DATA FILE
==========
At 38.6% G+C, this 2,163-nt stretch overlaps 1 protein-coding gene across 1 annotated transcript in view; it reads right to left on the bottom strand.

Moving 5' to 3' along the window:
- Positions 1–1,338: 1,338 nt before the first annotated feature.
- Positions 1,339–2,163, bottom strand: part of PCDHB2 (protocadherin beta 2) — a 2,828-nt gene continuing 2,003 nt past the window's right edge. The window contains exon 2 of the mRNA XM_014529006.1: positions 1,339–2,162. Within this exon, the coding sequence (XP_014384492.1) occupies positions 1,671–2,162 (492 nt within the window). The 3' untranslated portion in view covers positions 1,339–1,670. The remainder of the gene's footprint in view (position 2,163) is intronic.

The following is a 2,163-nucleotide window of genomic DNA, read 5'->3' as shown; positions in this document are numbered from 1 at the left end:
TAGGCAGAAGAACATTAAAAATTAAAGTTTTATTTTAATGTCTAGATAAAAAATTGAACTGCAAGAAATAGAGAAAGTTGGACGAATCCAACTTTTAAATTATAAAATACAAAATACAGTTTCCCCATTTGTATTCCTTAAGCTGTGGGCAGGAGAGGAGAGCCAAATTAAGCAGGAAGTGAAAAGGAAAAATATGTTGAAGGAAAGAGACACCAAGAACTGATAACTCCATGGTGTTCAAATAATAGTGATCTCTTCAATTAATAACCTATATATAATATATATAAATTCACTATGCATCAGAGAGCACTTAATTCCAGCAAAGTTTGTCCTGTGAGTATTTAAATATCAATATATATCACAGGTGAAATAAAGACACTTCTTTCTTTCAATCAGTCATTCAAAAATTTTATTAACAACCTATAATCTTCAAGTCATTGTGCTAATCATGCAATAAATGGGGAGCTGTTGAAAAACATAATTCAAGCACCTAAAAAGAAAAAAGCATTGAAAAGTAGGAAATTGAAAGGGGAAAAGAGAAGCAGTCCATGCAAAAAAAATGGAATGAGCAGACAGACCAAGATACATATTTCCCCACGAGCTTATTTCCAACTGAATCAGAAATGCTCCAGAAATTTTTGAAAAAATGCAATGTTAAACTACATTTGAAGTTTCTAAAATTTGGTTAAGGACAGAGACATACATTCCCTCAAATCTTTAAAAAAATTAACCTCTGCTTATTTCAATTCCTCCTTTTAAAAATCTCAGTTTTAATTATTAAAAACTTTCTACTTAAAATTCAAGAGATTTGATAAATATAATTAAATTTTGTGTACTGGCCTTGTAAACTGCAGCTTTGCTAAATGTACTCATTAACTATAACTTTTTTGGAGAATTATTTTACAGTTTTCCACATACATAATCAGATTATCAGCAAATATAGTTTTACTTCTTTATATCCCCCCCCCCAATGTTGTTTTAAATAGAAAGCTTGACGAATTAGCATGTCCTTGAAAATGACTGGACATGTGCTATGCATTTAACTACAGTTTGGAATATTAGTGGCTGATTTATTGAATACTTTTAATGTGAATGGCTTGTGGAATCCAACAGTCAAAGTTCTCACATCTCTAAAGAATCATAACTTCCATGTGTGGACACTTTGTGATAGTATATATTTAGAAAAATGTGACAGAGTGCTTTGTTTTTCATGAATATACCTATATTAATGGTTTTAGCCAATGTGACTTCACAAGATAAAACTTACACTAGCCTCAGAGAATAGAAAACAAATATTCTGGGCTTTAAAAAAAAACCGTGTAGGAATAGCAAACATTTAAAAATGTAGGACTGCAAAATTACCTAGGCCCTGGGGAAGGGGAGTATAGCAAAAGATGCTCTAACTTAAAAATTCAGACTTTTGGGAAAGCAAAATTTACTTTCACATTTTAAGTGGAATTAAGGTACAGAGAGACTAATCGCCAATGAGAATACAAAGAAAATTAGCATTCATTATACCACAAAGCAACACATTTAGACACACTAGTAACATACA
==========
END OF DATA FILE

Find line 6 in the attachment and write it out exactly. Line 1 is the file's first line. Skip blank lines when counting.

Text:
TAGGCAGAAGAACATTAAAAATTAAAGTTTTATTTTAATGTCTAGATAAAAAATTGAACTGCAAGAAATAGAGAAAGTTGGACGAATCCAACTTTTAAATTATAAAATACAAAATACAGTTTCCCCATTTGTATTCCTTAAGCTGTGGGCAGGAGAGGAGAGCCAAATTAAGCAGGAAGTGAAAAGGAAAAATATGTTGAAGGAAAGAGACACCAAGAACTGATAACTCCATGGTGTTCAAATAATAGTGATCTCTTCAATTAATAACCTATATATAATATATATAAATTCACTATGCATCAGAGAGCACTTAATTCCAGCAAAGTTTGTCCTGTGAGTATTTAAATATCAATATATATCACAGGTGAAATAAAGACACTTCTTTCTTTCAATCAGTCATTCAAAAATTTTATTAACAACCTATAATCTTCAAGTCATTGTGCTAATCATGCAATAAATGGGGAGCTGTTGAAAAACATAATTCAAGCACCTAAAAAGAAAAAAGCATTGAAAAGTAGGAAATTGAAAGGGGAAAAGAGAAGCAGTCCATGCAAAAAAAATGGAATGAGCAGACAGACCAAGATACATATTTCCCCACGAGCTTATTTCCAACTGAATCAGAAATGCTCCAGAAATTTTTGAAAAAATGCAATGTTAAACTACATTTGAAGTTTCTAAAATTTGGTTAAGGACAGAGACATACATTCCCTCAAATCTTTAAAAAAATTAACCTCTGCTTATTTCAATTCCTCCTTTTAAAAATCTCAGTTTTAATTATTAAAAACTTTCTACTTAAAATTCAAGAGATTTGATAAATATAATTAAATTTTGTGTACTGGCCTTGTAAACTGCAGCTTTGCTAAATGTACTCATTAACTATAACTTTTTTGGAGAATTATTTTACAGTTTTCCACATACATAATCAGATTATCAGCAAATATAGTTTTACTTCTTTATATCCCCCCCCCCAATGTTGTTTTAAATAGAAAGCTTGACGAATTAGCATGTCCTTGAAAATGACTGGACATGTGCTATGCATTTAACTACAGTTTGGAATATTAGTGGCTGATTTATTGAATACTTTTAATGTGAATGGCTTGTGGAATCCAACAGTCAAAGTTCTCACATCTCTAAAGAATCATAACTTCCATGTGTGGACACTTTGTGATAGTATATATTTAGAAAAATGTGACAGAGTGCTTTGTTTTTCATGAATATACCTATATTAATGGTTTTAGCCAATGTGACTTCACAAGATAAAACTTACACTAGCCTCAGAGAATAGAAAACAAATATTCTGGGCTTTAAAAAAAAACCGTGTAGGAATAGCAAACATTTAAAAATGTAGGACTGCAAAATTACCTAGGCCCTGGGGAAGGGGAGTATAGCAAAAGATGCTCTAACTTAAAAATTCAGACTTTTGGGAAAGCAAAATTTACTTTCACATTTTAAGTGGAATTAAGGTACAGAGAGACTAATCGCCAATGAGAATACAAAGAAAATTAGCATTCATTATACCACAAAGCAACACATTTAGACACACTAGTAACATACA